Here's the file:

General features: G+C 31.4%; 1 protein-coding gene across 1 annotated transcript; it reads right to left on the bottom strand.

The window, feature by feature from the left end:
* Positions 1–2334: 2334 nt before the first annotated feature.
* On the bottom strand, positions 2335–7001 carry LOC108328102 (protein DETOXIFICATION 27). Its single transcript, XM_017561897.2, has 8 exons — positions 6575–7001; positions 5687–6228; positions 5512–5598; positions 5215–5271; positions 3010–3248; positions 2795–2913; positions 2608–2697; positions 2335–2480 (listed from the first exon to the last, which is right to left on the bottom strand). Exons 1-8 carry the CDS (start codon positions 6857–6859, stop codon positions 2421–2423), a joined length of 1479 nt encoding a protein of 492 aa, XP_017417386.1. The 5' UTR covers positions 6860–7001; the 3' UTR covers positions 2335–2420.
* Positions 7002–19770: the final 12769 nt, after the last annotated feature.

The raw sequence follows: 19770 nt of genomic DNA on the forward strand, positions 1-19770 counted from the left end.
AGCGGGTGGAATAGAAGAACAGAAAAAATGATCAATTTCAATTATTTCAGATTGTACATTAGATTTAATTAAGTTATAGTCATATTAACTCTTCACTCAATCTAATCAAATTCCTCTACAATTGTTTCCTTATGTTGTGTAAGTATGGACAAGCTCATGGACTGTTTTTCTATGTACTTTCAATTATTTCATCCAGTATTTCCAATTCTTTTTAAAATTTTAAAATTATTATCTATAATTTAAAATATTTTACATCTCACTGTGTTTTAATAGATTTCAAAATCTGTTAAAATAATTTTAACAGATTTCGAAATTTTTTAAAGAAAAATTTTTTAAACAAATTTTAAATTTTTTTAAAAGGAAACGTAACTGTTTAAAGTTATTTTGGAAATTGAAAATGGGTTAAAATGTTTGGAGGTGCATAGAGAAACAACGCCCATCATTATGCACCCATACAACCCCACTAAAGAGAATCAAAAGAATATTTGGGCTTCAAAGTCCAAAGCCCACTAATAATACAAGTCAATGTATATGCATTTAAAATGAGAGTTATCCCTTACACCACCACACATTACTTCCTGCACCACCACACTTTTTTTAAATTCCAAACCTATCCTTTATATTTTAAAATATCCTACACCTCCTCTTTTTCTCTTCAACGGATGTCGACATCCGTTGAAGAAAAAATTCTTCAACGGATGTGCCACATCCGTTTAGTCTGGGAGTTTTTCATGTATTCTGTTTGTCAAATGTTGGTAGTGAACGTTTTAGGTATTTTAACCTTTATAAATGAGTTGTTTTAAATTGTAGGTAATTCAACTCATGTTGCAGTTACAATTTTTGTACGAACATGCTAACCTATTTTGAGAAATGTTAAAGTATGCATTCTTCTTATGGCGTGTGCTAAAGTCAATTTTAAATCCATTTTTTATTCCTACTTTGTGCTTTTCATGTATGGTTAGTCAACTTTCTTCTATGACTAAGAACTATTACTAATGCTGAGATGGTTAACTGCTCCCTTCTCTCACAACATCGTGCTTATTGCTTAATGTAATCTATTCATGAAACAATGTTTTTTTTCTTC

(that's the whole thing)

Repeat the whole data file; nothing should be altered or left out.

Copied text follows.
General features: G+C 31.4%; 1 protein-coding gene across 1 annotated transcript; it reads right to left on the bottom strand.

The window, feature by feature from the left end:
* Positions 1–2334: 2334 nt before the first annotated feature.
* On the bottom strand, positions 2335–7001 carry LOC108328102 (protein DETOXIFICATION 27). Its single transcript, XM_017561897.2, has 8 exons — positions 6575–7001; positions 5687–6228; positions 5512–5598; positions 5215–5271; positions 3010–3248; positions 2795–2913; positions 2608–2697; positions 2335–2480 (listed from the first exon to the last, which is right to left on the bottom strand). Exons 1-8 carry the CDS (start codon positions 6857–6859, stop codon positions 2421–2423), a joined length of 1479 nt encoding a protein of 492 aa, XP_017417386.1. The 5' UTR covers positions 6860–7001; the 3' UTR covers positions 2335–2420.
* Positions 7002–19770: the final 12769 nt, after the last annotated feature.

The raw sequence follows: 19770 nt of genomic DNA on the forward strand, positions 1-19770 counted from the left end.
AGCGGGTGGAATAGAAGAACAGAAAAAATGATCAATTTCAATTATTTCAGATTGTACATTAGATTTAATTAAGTTATAGTCATATTAACTCTTCACTCAATCTAATCAAATTCCTCTACAATTGTTTCCTTATGTTGTGTAAGTATGGACAAGCTCATGGACTGTTTTTCTATGTACTTTCAATTATTTCATCCAGTATTTCCAATTCTTTTTAAAATTTTAAAATTATTATCTATAATTTAAAATATTTTACATCTCACTGTGTTTTAATAGATTTCAAAATCTGTTAAAATAATTTTAACAGATTTCGAAATTTTTTAAAGAAAAATTTTTTAAACAAATTTTAAATTTTTTTAAAAGGAAACGTAACTGTTTAAAGTTATTTTGGAAATTGAAAATGGGTTAAAATGTTTGGAGGTGCATAGAGAAACAACGCCCATCATTATGCACCCATACAACCCCACTAAAGAGAATCAAAAGAATATTTGGGCTTCAAAGTCCAAAGCCCACTAATAATACAAGTCAATGTATATGCATTTAAAATGAGAGTTATCCCTTACACCACCACACATTACTTCCTGCACCACCACACTTTTTTTAAATTCCAAACCTATCCTTTATATTTTAAAATATCCTACACCTCCTCTTTTTCTCTTCAACGGATGTCGACATCCGTTGAAGAAAAAATTCTTCAACGGATGTGCCACATCCGTTTAGTCTGGGAGTTTTTCATGTATTCTGTTTGTCAAATGTTGGTAGTGAACGTTTTAGGTATTTTAACCTTTATAAATGAGTTGTTTTAAATTGTAGGTAATTCAACTCATGTTGCAGTTACAATTTTTGTACGAACATGCTAACCTATTTTGAGAAATGTTAAAGTATGCATTCTTCTTATGGCGTGTGCTAAAGTCAATTTTAAATCCATTTTTTATTCCTACTTTGTGCTTTTCATGTATGGTTAGTCAACTTTCTTCTATGACTAAGAACTATTACTAATGCTGAGATGGTTAACTGCTCCCTTCTCTCACAACATCGTGCTTATTGCTTAATGTAATCTATTCATGAAACAATGTTTTTTTTCTTC